Single, Married, or Civil Partnership
If you are single and do not have a will, several scenarios can take place. If you have children, then they will most likely inherit your entire estate. Without children, then your parents, if they are still alive, will take charge of your estate. If your parents should not be alive, then siblings are generally the next consideration for inheritance.
For those who are married, a surviving spouse will typically take charge of the estate. However, it can get complicated if this is the second or third marriage and there are stepchildren involved. This is why it is imperative to have a will in place so that your family is protected and receives what you wish.
Like a marriage, any will you have previously will be void in a civil partnership. The only way to keep this from happening is to make your will “in contemplation” of your civil partnership and naming the person you intend to enter the partnership with.
If you should convert your civil partnership to same-sex marriage, this will not void your will. When same-sex marriage was legalised in the UK, new regulations were enacted to keep previous wills from being voided. To understand more about civil partnership and the importance of having a will, contact us at wills Trust LPA to learn more.
Dying intestate can be very difficult for all involved. This is especially true of those with disabilities or those who care for a disabled person. Continue reading below about powers during incapacity and the importance of having a will.
Powers During Incapacity
Protecting both spouses in cases of disability is key. The disabled and non-disabled spouse and the beneficiaries should not be left in an upheaval upon the death of another.
It is important to ensure that the non-disabled spouse does not squander the trust’s assets. Just as well as it is important to ensure the disabled spouse receives the appropriate care. These are important considerations when drafting a will.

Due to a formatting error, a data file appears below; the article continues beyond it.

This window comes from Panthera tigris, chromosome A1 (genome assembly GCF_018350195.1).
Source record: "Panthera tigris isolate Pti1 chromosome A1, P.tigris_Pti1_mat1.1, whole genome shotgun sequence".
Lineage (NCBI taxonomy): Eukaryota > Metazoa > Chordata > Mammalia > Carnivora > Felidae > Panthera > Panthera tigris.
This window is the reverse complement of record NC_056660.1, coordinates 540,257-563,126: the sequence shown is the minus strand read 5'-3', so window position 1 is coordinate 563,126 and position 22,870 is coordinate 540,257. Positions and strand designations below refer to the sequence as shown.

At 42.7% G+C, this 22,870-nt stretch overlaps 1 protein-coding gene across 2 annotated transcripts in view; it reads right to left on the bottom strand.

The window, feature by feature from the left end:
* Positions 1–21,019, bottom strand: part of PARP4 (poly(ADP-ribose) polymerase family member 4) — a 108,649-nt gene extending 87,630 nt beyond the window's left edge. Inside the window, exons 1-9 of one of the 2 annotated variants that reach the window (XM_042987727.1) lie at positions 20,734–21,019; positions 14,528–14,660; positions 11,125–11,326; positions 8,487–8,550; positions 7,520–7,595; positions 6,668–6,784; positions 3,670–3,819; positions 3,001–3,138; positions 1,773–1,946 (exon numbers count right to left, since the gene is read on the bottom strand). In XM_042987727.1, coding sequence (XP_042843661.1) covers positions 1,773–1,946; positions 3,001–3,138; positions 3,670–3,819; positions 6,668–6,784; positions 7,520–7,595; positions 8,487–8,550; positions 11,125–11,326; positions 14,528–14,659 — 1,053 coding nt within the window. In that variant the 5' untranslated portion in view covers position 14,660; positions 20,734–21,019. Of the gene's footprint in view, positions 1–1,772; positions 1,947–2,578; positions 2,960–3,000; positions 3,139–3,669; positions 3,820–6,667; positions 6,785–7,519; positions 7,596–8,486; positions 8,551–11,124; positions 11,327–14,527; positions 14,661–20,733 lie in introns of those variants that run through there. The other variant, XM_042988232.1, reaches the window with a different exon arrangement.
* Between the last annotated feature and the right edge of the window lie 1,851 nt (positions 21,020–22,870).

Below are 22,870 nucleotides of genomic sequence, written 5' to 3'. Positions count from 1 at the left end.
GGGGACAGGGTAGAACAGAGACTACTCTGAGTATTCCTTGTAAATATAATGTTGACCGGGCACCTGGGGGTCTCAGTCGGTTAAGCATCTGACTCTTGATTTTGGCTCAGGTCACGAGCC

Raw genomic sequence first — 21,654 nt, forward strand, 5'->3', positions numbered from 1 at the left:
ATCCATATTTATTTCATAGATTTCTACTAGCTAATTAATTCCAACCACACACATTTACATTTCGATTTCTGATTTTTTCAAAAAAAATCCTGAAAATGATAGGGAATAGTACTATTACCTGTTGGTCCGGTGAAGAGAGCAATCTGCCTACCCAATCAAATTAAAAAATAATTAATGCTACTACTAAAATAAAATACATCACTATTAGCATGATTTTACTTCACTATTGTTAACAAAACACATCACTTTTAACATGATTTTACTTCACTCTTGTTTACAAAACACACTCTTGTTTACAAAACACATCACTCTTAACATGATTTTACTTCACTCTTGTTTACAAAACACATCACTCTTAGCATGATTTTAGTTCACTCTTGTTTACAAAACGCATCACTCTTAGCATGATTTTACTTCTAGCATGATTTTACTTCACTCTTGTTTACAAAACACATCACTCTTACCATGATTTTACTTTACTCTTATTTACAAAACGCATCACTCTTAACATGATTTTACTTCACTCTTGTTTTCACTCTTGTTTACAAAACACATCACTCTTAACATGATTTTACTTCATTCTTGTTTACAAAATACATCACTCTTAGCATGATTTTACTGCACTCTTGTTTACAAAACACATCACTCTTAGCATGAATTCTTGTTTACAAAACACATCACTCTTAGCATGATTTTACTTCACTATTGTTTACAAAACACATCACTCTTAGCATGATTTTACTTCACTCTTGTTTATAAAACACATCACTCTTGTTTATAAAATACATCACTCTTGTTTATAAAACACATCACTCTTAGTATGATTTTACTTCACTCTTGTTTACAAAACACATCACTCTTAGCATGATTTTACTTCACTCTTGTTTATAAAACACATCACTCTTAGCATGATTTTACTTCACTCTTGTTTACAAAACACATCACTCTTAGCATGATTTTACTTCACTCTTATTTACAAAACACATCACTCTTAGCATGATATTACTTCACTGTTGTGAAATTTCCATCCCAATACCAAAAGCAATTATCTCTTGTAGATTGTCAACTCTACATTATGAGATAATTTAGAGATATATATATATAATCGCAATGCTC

In situations of accidents or terminal illness, it must be made certain that the non-incapacitated spouse is taken care of during the incapacity. This is particularly important when they are financially dependent on the disabled spouse. Having a will in place will ensure that if the disabled spouse passes, the surviving spouse has enough assets for future care.
Considerations When Drafting a Will for a Disabled Spouse
1. Should a power of attorney have the right to amend the trust?
2. Who gets primary consideration during the incapacity?
– The disabled spouse
– The disabled spouse’s children
– The non-disabled spouse
– Someone else
3. Should a trustee have rights to gift from the trust to facilitate tax or disability planning?
Without a will in cases of disability, the finances and care for those left behind after your death will be subject to the rules of intestacy. Wills Trust LPA Online can help answer your questions about disability planning for you or your family. We also have a service where you can simply write a will online that is fully legal under English & Welsh law.
From your children to your money and spouse, it is so important to create or update your will when your circumstances change. Be sure to inform your family and friends when you change your will, and be sure to let them know where your signed will is located. Contact Wills Trusts LPA Online so we can walk you through creating a will for yourself online.